Official – Indians love Cornwall

August 21, 2010

Take a look at this picture.

Notice anything odd about the little boy on the right?

I didn’t.

I was driving from Pondicherry to Bangalore with my girlfriend, Gargi.

We were deep in the Indian countryside: bullock carts, vibrant green paddy fields, the fragrant smell of rice in the air, old men wobbling on even older bikes.

We stopped the car and got out. We wanted to take it all in.

Then these two kids came up to us.

I took their picture, then we all did a bit of grinning (they didn’t speak English, we speak no Tamil).

Gargi and I got back in the car and carried on to Bangalore.

Cornwall For Ever. But only if regional pride is inclusive and doesn't take on any bigoted overtones, innit, my handsome?

Several days passed before we looked at the photos and noticed what was written on the T-shirt.

(For anyone not familiar with Cornish culture, Kernow Bys Vyken means Cornwall For Ever in the Kernewek language.)


One Big Echo – an award winner

July 28, 2010

One Big Echo of a Much Nicer Place recently won first place for fiction and short stories, at the 2010 Holyer an Gof awards ceremony held in Waterstone’s, Truro.

Sometimes dubbed ‘The Cornish Bookers’, the event is an annual competition to celebrate local publishing.

You can find out more about the award from this report from the This is Cornwall website.


Latest review

June 12, 2010

REVIEW FROM WESTERN MORNING NEWS,  1 JUNE 2010

BY MIKE SAGAR FENTON

AUTHOR GETS UNDER THE SKIN OF PORT TOWN

Humphry Davy stood at the top of Market Jew Street, his hand on his hip, and a look of haughty condescension that said: “It’s about time you dreadful people pulled yourselves together and made something of your lives.”

I owe this vivid and accurate picture of my home town of Penzance on a winter afternoon to a man from the other side of the world – Hayle.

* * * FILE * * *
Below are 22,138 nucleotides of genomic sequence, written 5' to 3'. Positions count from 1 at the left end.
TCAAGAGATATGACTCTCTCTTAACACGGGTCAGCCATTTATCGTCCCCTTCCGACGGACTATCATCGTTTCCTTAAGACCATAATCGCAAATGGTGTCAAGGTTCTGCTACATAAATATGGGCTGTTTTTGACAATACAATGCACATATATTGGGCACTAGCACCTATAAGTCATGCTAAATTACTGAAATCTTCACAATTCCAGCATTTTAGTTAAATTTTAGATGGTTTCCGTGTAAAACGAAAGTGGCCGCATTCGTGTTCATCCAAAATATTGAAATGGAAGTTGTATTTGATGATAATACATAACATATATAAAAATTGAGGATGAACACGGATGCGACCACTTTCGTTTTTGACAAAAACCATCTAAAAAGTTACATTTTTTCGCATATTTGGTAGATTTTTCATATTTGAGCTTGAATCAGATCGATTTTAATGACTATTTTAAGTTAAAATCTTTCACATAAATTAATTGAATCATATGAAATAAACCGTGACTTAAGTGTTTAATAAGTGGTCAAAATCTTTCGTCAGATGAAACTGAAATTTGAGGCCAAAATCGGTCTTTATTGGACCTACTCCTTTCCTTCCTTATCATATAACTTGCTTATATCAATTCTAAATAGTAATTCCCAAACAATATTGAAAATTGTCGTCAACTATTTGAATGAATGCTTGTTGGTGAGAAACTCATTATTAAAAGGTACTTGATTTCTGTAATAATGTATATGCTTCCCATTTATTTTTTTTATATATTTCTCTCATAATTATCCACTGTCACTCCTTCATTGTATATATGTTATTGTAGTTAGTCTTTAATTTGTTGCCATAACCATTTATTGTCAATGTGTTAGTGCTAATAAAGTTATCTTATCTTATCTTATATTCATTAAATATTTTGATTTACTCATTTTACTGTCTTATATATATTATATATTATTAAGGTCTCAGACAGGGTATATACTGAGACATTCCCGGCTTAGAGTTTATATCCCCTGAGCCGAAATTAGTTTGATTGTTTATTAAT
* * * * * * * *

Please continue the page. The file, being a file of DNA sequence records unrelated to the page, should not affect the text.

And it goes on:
And if Penzance is so dreadful, my townsmen might say, what about that post-industrial wilderness through which we trailed unwillingly for so many years until it was, thankfully, bypassed and, therefore, forgotten?

But the words are by author Martin Philp, a name synonymous with Hayle for decades.

//

One Big Echo of a Much Nicer Place is a collection of short stories which has already been reviewed in these pages, and I’ve just finished reading it. I can’t remember which author said that “it’s not enough to be successful – others must fail” but generosity is rare between most creative artists and that’s how we like it.

However, this little blue book, published by Scryfa, is one that any Cornish writer must stand up and salute. He has got Cornwall right, as only an insider can.

And even more of a revelation is that he has celebrated Hayle itself, which is as much a character as any of the complex, sad, funny, utterly humane people whose lives he delicately brings to life. It’s a love/hate relationship.

“Hayle’s a dump and always will be,” says one resident, while another revels in its “faded glory … like an overlong youth, frayed and worn in places (most places)…” awaiting the line of would-be developers who have threatened to make it grow up like other towns.

The author’s ear for dialogue in real Cornish – as opposed to “proper Cornish” – style is marvellous and his satires are as gentle as they are true.